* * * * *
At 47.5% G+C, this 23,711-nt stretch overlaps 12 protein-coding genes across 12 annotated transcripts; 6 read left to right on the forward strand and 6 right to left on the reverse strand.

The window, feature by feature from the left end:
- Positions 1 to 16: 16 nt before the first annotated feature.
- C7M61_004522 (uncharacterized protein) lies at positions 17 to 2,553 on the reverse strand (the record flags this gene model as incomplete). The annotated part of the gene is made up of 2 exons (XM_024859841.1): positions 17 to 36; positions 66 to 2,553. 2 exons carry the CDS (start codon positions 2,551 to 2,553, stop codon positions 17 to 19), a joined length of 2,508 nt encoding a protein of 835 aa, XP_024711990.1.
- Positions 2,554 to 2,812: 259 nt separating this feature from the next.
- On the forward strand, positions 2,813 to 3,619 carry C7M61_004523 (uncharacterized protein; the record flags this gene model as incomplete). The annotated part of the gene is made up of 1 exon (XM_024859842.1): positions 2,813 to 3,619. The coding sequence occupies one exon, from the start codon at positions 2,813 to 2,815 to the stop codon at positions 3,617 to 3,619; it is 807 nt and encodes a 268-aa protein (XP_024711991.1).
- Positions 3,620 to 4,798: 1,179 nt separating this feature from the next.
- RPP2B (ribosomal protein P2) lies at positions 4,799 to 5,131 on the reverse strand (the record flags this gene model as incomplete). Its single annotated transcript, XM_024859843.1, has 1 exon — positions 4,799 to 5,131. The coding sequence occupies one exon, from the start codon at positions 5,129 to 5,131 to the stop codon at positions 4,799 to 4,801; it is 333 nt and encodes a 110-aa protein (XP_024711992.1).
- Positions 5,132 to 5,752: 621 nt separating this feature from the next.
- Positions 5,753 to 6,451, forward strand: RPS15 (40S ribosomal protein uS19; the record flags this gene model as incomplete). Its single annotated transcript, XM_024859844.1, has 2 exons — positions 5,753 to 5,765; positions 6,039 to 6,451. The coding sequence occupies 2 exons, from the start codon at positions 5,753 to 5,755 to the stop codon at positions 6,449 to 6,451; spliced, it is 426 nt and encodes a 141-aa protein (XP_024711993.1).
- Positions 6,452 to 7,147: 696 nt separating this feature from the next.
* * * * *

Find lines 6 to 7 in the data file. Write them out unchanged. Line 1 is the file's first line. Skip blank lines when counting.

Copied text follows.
- On the forward strand, positions 2,813 to 3,619 carry C7M61_004523 (uncharacterized protein; the record flags this gene model as incomplete). The annotated part of the gene is made up of 1 exon (XM_024859842.1): positions 2,813 to 3,619. The coding sequence occupies one exon, from the start codon at positions 2,813 to 2,815 to the stop codon at positions 3,617 to 3,619; it is 807 nt and encodes a 268-aa protein (XP_024711991.1).
- Positions 3,620 to 4,798: 1,179 nt separating this feature from the next.